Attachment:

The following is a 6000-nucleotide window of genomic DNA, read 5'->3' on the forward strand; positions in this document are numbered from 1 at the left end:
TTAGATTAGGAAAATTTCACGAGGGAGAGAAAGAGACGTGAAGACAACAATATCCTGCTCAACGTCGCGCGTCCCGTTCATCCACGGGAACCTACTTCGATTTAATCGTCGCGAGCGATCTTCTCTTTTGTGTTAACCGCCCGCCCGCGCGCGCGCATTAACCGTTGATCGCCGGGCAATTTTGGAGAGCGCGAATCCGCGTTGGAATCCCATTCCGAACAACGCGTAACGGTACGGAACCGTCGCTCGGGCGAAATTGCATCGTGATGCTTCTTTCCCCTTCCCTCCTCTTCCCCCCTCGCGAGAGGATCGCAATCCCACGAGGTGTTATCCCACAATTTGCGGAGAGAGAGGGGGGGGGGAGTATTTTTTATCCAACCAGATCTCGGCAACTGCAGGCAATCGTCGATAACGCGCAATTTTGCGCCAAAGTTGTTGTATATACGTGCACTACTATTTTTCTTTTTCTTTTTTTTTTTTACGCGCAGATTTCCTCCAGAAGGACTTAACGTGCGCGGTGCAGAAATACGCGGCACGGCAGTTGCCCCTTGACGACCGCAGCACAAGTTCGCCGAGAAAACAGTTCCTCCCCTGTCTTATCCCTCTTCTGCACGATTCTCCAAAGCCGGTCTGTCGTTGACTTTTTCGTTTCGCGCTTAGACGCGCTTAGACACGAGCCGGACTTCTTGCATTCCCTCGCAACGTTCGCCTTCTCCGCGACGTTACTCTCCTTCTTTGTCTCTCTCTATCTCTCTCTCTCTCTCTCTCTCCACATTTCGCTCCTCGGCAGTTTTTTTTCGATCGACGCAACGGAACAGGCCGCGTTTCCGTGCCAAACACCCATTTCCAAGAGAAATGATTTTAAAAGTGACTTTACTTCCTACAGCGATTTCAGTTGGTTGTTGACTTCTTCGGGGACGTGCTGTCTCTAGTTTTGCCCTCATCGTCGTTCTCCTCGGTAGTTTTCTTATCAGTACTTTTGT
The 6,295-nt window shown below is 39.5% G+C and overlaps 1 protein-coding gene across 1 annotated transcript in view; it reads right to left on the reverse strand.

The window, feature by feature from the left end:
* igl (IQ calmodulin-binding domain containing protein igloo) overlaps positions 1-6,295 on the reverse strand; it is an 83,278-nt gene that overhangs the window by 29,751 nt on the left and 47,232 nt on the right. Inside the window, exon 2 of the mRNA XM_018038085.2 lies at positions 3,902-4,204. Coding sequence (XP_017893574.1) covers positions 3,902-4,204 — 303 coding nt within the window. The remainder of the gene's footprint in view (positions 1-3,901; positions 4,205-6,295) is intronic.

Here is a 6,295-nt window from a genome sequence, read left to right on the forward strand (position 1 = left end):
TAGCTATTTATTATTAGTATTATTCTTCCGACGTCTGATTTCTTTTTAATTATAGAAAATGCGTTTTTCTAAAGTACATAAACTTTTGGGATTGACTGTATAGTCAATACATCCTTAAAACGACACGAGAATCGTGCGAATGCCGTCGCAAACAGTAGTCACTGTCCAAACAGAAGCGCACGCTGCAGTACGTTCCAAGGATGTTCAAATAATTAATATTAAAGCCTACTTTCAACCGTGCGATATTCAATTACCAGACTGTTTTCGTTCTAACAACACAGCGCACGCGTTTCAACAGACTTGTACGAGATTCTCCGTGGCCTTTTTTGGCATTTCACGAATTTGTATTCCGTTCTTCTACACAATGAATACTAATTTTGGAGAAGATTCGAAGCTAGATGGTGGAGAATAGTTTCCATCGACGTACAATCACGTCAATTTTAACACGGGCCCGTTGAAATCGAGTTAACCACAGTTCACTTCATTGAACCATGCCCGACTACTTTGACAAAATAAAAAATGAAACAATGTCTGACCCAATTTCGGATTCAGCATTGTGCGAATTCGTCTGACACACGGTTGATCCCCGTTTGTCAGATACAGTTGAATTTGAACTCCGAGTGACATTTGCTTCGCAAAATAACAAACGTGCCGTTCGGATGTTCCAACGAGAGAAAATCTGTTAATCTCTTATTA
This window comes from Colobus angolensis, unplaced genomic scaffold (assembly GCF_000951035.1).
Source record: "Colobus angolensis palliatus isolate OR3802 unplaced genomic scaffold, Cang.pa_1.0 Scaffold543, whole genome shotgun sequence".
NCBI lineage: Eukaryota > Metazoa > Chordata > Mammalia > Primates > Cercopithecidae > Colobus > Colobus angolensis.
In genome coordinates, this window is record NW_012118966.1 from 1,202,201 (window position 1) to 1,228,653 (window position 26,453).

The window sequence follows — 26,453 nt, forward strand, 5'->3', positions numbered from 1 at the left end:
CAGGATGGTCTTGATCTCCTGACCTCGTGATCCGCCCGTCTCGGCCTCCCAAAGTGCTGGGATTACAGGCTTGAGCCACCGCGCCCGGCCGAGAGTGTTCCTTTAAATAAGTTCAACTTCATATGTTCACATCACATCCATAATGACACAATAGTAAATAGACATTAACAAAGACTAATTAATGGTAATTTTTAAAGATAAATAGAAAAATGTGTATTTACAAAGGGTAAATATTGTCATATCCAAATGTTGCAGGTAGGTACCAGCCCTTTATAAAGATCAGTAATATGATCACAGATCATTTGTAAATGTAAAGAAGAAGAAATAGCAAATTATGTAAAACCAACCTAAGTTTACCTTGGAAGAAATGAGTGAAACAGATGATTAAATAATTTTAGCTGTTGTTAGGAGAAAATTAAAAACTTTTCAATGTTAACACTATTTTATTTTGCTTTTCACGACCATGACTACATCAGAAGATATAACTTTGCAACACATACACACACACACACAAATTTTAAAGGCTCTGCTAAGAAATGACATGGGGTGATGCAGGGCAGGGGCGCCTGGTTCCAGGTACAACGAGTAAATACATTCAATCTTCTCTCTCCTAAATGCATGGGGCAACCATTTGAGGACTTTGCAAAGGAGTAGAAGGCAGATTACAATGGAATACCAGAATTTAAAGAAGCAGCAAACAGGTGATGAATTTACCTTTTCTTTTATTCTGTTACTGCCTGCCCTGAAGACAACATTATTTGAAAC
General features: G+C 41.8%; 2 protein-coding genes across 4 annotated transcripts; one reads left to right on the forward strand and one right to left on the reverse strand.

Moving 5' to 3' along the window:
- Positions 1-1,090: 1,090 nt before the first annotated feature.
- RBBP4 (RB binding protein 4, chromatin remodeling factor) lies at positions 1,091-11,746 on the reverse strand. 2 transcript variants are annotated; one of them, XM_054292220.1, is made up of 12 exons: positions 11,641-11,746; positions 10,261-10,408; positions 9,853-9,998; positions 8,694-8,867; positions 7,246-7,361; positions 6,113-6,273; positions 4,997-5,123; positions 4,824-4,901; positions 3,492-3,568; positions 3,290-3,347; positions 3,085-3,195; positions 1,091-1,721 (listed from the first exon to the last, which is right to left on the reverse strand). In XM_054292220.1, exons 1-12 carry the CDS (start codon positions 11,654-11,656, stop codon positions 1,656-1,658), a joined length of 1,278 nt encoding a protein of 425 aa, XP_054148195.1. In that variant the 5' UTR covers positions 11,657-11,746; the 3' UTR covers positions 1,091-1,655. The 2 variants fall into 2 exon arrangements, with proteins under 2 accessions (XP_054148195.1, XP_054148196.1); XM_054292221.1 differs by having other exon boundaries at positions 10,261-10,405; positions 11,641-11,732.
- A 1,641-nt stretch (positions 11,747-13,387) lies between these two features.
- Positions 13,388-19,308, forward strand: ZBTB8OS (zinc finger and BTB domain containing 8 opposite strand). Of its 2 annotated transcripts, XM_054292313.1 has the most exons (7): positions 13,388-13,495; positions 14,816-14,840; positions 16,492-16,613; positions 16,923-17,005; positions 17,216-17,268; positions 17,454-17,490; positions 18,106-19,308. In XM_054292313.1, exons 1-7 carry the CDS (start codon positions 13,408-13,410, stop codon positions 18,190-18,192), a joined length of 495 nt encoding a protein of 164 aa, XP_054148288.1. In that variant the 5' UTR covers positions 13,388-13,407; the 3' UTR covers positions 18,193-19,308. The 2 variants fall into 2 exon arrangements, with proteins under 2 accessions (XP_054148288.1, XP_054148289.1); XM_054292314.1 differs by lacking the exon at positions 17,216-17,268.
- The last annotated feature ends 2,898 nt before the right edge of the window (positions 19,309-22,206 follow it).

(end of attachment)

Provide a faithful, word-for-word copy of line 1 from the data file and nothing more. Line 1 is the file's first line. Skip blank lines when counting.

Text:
The following is a 6000-nucleotide window of genomic DNA, read 5'->3' on the forward strand; positions in this document are numbered from 1 at the left end: